Biscayne National Underwater Park, the park’s sole concessioner, has ceased operations.
Biscayne National Underwater Park, the park’s sole concessioner, has ceased operations. Boat tours and rentals are unavailable. We apologize for this interruption in service. The park is working to make options available to access and explore the park.
Elliott Key Harbor and Campground Closed Until Further Notice
While the harbor and campground are closed, University Dock remains open for day use only. The park approved a contractor to complete repair work. The contractor is in the process of acquiring necessary permits and hopes to begin repairs soon. More »
Canoeing and Kayaking
Photo by Gary Bremen
Canoeing and kayaking are great ways to explore the park's mangrove-fringed shorelines and shallow bay waters. More experienced kayakers may enjoy crossing Biscayne Bay's 7-mile expanse to camp at Elliott Key or Boca Chita Key. Adams Key is also a popular launching spot for those wishing to explore these areas south of Caesar Creek. Using the islands as a base camp will allow exploration of the lagoons, creeks and channels south of Caesar Creek. Many of these places are far too shallow for any type of motorized vessel, so canoeists and kayakers are likely to have these places all to themselves.Shallow Jones Lagoon is a great place to see sharks, rays, upside-down jellies, huge schools of fish and large wading birds. There is a bird rookery within Jones Lagoon that should not be disturbed; kayakers and canoeists should remain at least 300 feet from this rookery whenever possible (note one exception: when traveling the narrow pass on the eastern side of the rookery, paddlers should stay as close to possible to Old Rhodes Key, including the little mangrove islands between them and the rookery, so as to minimize disturbance to the birds). Click here to download a Google Earth kmz file which shows many potential paddling routes for exploring Jones Lagoon, as well as the location of the rookery and the recommended setback distance. This file also shows suggested anchoring areas for those who are bringing their canoes/kayaks into the area by motorboat.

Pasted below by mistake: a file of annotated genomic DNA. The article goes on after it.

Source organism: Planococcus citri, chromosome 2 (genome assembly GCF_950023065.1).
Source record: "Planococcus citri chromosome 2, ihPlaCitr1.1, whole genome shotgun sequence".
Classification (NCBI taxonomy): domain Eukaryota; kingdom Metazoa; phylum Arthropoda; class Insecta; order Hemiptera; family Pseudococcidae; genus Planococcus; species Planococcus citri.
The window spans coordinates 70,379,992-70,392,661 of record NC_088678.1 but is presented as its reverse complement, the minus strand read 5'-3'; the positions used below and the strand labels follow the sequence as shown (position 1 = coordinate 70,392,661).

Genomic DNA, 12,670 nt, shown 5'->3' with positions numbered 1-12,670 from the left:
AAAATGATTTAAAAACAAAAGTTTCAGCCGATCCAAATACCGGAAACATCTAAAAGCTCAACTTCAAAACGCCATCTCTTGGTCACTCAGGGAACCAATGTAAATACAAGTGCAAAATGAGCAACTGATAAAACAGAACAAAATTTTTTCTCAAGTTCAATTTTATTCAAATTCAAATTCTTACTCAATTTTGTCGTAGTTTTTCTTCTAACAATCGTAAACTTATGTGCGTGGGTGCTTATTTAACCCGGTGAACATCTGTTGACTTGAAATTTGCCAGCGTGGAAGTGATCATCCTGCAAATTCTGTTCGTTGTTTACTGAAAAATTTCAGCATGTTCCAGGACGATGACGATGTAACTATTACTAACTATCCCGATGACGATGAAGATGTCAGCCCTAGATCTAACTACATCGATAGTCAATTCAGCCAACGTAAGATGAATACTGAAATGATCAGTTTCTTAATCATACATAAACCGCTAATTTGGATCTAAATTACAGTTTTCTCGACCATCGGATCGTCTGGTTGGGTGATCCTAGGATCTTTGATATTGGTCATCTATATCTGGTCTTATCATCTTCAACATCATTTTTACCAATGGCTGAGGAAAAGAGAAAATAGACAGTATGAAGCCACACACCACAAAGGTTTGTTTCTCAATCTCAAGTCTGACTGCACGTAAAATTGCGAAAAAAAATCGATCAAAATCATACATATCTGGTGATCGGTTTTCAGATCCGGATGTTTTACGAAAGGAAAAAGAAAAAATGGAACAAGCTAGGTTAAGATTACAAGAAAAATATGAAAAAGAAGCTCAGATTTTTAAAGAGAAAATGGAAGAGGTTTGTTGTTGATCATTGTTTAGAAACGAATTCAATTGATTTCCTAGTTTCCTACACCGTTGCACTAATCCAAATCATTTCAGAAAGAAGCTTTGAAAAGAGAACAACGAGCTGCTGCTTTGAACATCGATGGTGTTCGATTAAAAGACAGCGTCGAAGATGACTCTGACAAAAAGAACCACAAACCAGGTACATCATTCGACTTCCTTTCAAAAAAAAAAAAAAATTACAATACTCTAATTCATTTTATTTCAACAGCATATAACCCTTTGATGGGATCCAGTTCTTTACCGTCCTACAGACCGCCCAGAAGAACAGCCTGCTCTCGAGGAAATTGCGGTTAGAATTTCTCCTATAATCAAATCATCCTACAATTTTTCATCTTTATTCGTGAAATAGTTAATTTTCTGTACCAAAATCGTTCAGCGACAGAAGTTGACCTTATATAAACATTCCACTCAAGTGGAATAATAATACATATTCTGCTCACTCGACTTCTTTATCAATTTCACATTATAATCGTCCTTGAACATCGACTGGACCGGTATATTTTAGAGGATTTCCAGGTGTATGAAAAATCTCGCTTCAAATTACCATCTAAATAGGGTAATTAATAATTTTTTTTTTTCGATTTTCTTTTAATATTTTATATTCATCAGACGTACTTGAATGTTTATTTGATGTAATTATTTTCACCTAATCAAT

Hurricane Creek also provides spectacular canoe and kayak opportunities. Hurricane Creek, which was named for the fact that old-timers would tie their boats here during big storms, offers excellent snorkeling beneath mangrove roots to observe sea squirts, crabs, anemones and other marine life. Rocky ledges and giant sponges provide hiding places for spiny lobster, though this area is within the Biscayne Bay-Card Sound Lobster Sanctuary, and harvest is prohibited all year.
Visitors with canoes or kayaks of their own can launch them for free at the Dante Fascell Visitor Center. Leaving a vehicle in the parking lot overnight is permitted when camping on one of the park's islands, but stop into the Visitor Center to fill out a free parking permit. The park's concessioner can sometimes provide transport to Elliott Key for campers and their canoes and kayaks, allowing exploration of the islands and creeks without the potentially daunting crossing of Biscayne Bay.
The park's concessioner rents canoes and kayaks - call 305-230-1100 or visit their website at www.BiscayneUnderwater.com for details.
Guided canoe and kayak trips are typically offered during the winter months (January through April), but may also be available on a more limited basis at other times of the year. Check our Guided Canoe and Kayak Trips page, visit our Schedule of Events page or call 305-230-7275 for updates.
Did You Know?
For 50 years, four generations of the Sweeting family thrived on Biscayne National Park's Elliott Key. Here they raised pineapples, salvaged wrecked ships, went to school, worshipped and played at the northern end of Florida's Keys.